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Who Will Manage the Bailout?



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Now that we own all that financial stuff, and are handing out money like Christmas presents, who is going to be in charge? Who will make the executive decisions about unwinding businesses, units of institutions and particular assets? Who gets to decide how long to hold, or when to sell the distressed assets? What will they do with the profits, if there are any? Will the next president appoint more bankers to run Treasury? Which bankers? Does anyone else know how to value these things?

I know a small handful of investment bankers who are both highly successful and principled libertarians. As a rule they keep their politics to themselves.  One of the 20 or so guys on Wall Street with both those skills and views — to ensure that taxpayers don’t get taken to the cleaners —  is the change we are waiting for now.  Can John McCain find someone like that? Would Barack Obama even talk to someone like that? (They rarely write checks to Democrats. And Obama recently told Bill O’Reilly that he doesn’t personally have any right-wing friends.)  Who will Obama put in charge of the hen house? No one he knows who has experience, has good experience.

It’s a great pity that McCain-Palin, nice idea though they are, aren’t really up to it either. While I accept that in life we are lucky to mostly end up with the lesser of evils, this year it is going to be the evil of the lessers.

Here is a great reader letter on the subject:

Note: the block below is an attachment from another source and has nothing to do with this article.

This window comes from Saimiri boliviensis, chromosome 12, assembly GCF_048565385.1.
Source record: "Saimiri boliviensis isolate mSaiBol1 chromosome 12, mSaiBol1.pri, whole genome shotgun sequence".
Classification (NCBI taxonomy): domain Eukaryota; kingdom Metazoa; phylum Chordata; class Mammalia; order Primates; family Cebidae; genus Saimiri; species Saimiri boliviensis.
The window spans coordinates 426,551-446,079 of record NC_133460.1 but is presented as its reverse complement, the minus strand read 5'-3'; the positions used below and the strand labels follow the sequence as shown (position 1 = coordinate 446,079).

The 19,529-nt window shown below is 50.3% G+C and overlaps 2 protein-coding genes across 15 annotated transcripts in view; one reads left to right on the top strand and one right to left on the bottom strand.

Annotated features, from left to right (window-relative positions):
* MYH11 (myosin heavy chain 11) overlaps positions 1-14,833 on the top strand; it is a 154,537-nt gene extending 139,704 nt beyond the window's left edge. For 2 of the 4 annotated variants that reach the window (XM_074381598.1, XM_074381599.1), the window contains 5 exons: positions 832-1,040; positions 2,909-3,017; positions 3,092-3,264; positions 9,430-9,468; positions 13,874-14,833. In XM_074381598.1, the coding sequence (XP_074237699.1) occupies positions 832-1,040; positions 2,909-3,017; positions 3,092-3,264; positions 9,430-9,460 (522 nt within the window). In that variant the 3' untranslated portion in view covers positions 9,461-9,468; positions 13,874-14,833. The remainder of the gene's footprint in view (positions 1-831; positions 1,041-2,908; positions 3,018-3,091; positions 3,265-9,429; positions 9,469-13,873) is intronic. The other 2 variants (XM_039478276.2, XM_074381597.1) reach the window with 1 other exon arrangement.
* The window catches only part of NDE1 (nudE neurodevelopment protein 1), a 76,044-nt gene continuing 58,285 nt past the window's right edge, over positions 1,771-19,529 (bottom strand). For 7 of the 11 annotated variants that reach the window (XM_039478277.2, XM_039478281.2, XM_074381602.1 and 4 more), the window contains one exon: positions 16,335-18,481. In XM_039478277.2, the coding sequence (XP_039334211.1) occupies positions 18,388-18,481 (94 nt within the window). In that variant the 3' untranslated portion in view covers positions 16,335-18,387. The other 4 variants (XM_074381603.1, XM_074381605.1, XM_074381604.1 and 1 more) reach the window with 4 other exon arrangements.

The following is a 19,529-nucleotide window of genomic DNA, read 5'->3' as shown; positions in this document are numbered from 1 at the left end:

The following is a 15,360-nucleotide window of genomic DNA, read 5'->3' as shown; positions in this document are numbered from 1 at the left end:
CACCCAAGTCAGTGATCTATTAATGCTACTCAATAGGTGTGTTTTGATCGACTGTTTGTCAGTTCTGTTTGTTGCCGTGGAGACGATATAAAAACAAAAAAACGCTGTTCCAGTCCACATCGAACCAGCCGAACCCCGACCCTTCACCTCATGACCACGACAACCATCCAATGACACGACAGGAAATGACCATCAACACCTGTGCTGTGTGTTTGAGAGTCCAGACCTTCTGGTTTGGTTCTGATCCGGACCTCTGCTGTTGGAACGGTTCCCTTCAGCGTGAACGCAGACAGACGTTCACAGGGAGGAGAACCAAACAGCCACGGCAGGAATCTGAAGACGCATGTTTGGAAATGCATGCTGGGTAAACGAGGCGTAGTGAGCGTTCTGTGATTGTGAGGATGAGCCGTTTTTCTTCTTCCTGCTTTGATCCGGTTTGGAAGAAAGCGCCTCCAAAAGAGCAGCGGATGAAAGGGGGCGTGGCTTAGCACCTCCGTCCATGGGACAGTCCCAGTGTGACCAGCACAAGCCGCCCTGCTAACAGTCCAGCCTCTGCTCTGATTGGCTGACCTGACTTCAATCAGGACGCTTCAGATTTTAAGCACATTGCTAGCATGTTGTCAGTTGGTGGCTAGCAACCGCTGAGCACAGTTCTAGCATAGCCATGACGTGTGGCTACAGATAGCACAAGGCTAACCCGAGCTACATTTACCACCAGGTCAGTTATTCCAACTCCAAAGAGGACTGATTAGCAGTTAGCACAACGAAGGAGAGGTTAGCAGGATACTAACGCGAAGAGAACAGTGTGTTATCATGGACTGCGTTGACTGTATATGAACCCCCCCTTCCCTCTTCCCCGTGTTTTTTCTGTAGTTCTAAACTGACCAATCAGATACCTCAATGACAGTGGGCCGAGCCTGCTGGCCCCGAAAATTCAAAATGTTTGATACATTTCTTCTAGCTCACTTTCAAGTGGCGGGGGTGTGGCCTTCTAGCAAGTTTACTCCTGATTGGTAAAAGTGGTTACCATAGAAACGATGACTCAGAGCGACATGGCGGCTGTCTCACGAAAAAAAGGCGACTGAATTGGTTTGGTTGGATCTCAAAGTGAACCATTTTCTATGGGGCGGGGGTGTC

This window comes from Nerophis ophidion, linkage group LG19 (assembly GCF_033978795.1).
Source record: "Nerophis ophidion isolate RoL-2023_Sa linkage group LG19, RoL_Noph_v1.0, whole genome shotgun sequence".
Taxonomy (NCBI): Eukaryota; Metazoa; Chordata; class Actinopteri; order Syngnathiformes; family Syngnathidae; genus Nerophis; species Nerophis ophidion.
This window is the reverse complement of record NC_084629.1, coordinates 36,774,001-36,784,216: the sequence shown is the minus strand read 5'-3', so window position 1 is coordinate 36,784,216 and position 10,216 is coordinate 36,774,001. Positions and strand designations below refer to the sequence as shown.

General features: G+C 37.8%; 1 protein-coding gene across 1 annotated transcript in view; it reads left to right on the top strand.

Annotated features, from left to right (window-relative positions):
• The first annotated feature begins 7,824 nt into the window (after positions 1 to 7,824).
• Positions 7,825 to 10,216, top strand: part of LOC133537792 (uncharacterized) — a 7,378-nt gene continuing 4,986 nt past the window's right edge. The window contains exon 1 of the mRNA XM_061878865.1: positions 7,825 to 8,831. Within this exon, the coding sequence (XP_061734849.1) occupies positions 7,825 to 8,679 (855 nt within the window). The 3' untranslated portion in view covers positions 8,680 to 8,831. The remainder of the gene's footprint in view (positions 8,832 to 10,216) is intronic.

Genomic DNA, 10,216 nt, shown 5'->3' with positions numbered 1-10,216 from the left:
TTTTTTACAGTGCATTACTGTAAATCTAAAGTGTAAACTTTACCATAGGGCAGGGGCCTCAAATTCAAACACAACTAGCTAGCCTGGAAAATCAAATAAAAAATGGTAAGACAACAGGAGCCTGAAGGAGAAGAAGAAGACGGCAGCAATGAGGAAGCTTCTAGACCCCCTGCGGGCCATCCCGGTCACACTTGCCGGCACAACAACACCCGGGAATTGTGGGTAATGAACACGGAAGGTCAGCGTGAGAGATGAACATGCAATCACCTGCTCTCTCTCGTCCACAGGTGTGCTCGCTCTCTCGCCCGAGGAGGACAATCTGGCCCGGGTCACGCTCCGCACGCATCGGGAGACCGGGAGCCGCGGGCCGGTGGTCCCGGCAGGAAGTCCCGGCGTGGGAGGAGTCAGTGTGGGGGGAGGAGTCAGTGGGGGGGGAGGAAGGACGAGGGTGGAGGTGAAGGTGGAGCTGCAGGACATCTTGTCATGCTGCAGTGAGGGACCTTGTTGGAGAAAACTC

“Now that we have a bailout bill, representing the largest potential increase not just in government’s bulk but in hands-on involvement with the economy, I think the issue of who is in charge of *that one program* may be the most consequential question the election will answer.I don’t know if this is a question McCain can win with. On one hand I think he can make a lot of hay by saying that we need someone who’s never been a friend to the sort of insider log-rolling that partly explains why we’re stuck where we are. On the other hand, his profound and obvious lack of engagement with economic issues–on which Palin provides no succor either–diminishes his own credentials, and I think simple attacks on Obama’s liberalism, however justified, will only remind people of this. The problem is that the past eight years have been successfully defined as “the Bush era,” despite the fact that in regulatory and policy terms, they were almost entirely bipartisan. Since McCain/Palin haven’t articulated an independent vision, they are essentially stuck saying, “you think it’s bad now, just wait until you elect the other guy who has a totally different set of ideas.”I think the interesting question is whether Mitt would have done much better or much worse. Clearly he is a hundred times more knowledgable than the fighter pilot or the community organizer. I am 95% sure that he’d have a lot more practical ability to really manage this thing. But, it is hard to imagine someone who could more easily be painted as an actual agent of the apocalypse. “I opposed Mitt from day one, because I was certain that a rich, successful white guy would be the last person elected this cycle. And he is kind of stiff, which wouldn’t have played well against Obama or Hillary.  Alas, there are no do-overs on big stuff.  Whatever his flaw, Romney’s particular expertise, and approach would be comforting right now.  John McCain — get him on board as a big surrogate, and promise him whatever job he wants. You need him now.


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